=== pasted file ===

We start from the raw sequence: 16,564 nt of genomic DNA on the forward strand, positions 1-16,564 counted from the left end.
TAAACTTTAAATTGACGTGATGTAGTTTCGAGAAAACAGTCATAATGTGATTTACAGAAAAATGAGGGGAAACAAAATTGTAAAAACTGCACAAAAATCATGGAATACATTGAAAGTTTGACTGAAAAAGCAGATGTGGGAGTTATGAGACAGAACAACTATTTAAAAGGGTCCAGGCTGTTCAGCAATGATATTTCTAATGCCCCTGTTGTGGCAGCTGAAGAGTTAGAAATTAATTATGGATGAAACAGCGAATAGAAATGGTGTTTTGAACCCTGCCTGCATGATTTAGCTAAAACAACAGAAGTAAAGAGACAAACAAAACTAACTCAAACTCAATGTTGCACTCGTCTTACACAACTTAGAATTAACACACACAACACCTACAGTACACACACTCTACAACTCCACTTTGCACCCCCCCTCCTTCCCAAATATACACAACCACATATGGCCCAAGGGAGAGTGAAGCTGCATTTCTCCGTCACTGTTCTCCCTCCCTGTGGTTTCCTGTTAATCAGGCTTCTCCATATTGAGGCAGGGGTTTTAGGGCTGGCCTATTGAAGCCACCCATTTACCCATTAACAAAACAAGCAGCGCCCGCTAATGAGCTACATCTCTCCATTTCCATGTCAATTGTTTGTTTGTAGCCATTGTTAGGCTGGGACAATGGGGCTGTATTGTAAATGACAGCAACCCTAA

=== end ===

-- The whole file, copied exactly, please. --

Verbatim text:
We start from the raw sequence: 16,564 nt of genomic DNA on the forward strand, positions 1-16,564 counted from the left end.
TAAACTTTAAATTGACGTGATGTAGTTTCGAGAAAACAGTCATAATGTGATTTACAGAAAAATGAGGGGAAACAAAATTGTAAAAACTGCACAAAAATCATGGAATACATTGAAAGTTTGACTGAAAAAGCAGATGTGGGAGTTATGAGACAGAACAACTATTTAAAAGGGTCCAGGCTGTTCAGCAATGATATTTCTAATGCCCCTGTTGTGGCAGCTGAAGAGTTAGAAATTAATTATGGATGAAACAGCGAATAGAAATGGTGTTTTGAACCCTGCCTGCATGATTTAGCTAAAACAACAGAAGTAAAGAGACAAACAAAACTAACTCAAACTCAATGTTGCACTCGTCTTACACAACTTAGAATTAACACACACAACACCTACAGTACACACACTCTACAACTCCACTTTGCACCCCCCCTCCTTCCCAAATATACACAACCACATATGGCCCAAGGGAGAGTGAAGCTGCATTTCTCCGTCACTGTTCTCCCTCCCTGTGGTTTCCTGTTAATCAGGCTTCTCCATATTGAGGCAGGGGTTTTAGGGCTGGCCTATTGAAGCCACCCATTTACCCATTAACAAAACAAGCAGCGCCCGCTAATGAGCTACATCTCTCCATTTCCATGTCAATTGTTTGTTTGTAGCCATTGTTAGGCTGGGACAATGGGGCTGTATTGTAAATGACAGCAACCCTAA